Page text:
I am a professor of Music and South Asian Studies at Harvard University who conducts ethnomusicological field research on the musical traditions, languages and cultures of South, Central and West Asia. This site contains materials such as audio/video recordings and photographs aimed at those broadly interested in these regions. For scholars and students, this site also provides descriptions of my research areas, summaries of the concepts I’ve developed over the course of my career, access to my publications, as well as media annotations, bibliographies, syllabi, and dictionaries.

Featured Audio Annotation

Ismoil Nazriev, one of the leading folk artists of Tajikistan, performs here with his disciple Dustmurod and son at a wedding reception in Dushanbe, Tajikistan, 8-8-14.  Nazriev plays the soz, an instrument often associated with Turkish music but also found in Tajik folk music and played like other long-necked fretted lutes such as the panjtor and Kashgar rubob.  Dustmurod plays the (electric) violin vertically; played in this way, the instrument is a replacement for and named after the stick fiddle, ghijak.  Nazriev’s son plays electronic keyboards.  The song featured here, Qalabandi, is a famous one in the sabk-i Darvoz, the style of music that emerged in the Badakhshani district of Darvoz, largely through musicians such as Akasharif Juraev (the song’s composer) and Ismoil Nazriev’s own father, Abdullo Nazriev.  The song is prefaced by moral poetic texts sung in elastic rhythm, a genre known as shahd (honey).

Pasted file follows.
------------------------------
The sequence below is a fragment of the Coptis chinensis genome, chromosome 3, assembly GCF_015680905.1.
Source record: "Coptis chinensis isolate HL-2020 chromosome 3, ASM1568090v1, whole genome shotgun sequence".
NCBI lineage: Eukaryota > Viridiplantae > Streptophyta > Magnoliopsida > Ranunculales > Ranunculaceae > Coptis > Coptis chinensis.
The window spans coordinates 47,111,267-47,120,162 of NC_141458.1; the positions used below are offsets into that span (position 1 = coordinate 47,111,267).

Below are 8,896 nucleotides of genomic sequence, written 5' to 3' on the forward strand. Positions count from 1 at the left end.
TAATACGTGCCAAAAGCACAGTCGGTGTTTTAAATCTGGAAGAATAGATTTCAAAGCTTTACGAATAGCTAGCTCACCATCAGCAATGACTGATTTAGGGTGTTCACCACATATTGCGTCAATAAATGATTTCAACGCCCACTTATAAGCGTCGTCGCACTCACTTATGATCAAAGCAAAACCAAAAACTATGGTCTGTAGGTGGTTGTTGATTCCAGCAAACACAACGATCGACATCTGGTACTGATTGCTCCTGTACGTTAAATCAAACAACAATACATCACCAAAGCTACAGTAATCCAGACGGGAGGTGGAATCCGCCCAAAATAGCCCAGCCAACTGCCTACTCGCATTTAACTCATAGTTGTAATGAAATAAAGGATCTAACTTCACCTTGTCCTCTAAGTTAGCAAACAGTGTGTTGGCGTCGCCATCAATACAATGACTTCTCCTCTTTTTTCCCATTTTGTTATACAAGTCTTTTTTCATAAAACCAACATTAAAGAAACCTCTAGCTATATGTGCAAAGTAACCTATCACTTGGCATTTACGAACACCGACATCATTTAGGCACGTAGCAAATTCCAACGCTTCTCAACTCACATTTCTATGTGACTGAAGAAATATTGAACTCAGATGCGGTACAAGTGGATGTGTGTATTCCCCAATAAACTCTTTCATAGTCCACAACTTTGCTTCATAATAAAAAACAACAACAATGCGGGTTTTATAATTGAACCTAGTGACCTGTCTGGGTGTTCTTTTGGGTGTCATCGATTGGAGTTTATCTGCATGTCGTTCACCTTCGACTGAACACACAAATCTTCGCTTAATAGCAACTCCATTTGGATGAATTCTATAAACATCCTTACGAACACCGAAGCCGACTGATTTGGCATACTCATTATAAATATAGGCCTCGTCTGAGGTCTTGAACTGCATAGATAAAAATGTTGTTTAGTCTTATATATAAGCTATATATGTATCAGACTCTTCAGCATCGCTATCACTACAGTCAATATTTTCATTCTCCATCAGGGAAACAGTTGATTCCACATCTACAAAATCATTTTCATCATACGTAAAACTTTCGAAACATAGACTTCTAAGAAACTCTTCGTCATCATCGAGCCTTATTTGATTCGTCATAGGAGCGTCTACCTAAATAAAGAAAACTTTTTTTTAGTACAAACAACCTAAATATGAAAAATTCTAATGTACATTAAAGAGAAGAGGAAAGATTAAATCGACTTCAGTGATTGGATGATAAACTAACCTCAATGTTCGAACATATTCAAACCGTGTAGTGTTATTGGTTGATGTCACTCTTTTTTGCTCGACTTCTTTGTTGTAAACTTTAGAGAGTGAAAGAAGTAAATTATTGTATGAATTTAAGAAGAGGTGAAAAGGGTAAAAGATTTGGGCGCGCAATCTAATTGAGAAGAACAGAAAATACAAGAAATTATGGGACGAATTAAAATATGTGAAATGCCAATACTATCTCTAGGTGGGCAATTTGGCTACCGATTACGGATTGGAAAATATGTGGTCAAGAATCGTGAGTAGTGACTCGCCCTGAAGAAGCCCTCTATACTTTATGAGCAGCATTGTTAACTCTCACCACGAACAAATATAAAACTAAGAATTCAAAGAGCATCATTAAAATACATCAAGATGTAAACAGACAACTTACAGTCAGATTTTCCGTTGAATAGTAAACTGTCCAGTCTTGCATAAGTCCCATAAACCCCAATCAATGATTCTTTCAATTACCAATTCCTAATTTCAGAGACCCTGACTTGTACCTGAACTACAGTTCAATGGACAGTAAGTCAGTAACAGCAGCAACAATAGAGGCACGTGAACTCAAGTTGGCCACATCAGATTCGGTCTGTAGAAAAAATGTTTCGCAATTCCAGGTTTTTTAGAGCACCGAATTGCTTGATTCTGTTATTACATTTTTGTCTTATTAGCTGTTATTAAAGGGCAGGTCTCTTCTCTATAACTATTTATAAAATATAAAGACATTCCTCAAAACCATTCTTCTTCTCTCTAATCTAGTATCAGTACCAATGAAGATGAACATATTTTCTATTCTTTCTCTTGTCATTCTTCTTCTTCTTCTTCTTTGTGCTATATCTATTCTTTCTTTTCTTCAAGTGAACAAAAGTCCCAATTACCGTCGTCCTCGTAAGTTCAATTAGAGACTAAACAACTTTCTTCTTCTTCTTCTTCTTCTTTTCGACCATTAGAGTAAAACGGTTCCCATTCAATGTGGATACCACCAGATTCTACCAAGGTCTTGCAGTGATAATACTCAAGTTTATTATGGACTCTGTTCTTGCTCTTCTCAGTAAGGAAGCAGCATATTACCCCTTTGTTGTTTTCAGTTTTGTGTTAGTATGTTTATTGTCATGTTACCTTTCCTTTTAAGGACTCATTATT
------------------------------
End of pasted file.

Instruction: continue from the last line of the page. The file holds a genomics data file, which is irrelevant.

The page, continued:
Featured Video

This is an ‘urs (Ar: “wedding”) commemorating the death day of Shah Husain (1539–1600), one of the most celebrated mystical poets of the Panjab. Known for his ecstatic dancing in red (lāl) garb and love for a Brahman boy named Mādho, this Sufi saint is popularly called Mādholāl Husain. Shah Husain is also famous for a type of poetry, called “kafi,” which treats complex symbolic themes of love, eroticism, and devotion in a compact form. I videotaped scenes of this ‘urs in 1997 while sitting in a banyan tree, my videocamera literally beginning to disintegrate as I taped (some of this is visible in the images). I edited together short clips to bring out themes of interest to me and brought the video back to the shrine 5 years later for feedback interviews with mendicants and ordinary shrine-goers. The results of this process as well as further details regarding the saint and the celebration are published in my article, The Poetics of Sufi Practice (2006).

Ethnomusicological Fieldwork

Richard K. Wolf

As a freshman at Oberlin College in 1980, Richard Wolf was an active rock music composer, lead guitarist and student of Renaissance lute and classical guitar. Then an extraordinary concert of south Indian classical (Karnatak) music at Oberlin led him to make lifechanging decisions. He traveled to south India a few years later, where he studied Karnatak vina, vocal music, mridangam and Tamil.